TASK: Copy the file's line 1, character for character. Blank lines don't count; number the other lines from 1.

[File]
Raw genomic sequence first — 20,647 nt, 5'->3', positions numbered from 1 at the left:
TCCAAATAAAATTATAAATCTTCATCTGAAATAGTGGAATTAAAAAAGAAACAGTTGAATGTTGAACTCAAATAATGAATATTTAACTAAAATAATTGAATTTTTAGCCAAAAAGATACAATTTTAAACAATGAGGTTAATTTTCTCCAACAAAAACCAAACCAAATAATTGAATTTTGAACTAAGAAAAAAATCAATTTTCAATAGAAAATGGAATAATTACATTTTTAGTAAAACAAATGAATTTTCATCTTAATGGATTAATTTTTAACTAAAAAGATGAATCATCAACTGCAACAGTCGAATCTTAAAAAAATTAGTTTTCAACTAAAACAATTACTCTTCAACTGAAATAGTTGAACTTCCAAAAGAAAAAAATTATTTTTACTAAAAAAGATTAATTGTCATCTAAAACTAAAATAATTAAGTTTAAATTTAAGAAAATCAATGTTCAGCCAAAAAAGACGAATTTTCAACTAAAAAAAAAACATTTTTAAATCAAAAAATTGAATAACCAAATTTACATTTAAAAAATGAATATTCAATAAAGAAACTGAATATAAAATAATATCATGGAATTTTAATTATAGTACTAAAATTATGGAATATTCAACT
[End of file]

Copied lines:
Raw genomic sequence first — 20,647 nt, 5'->3', positions numbered from 1 at the left: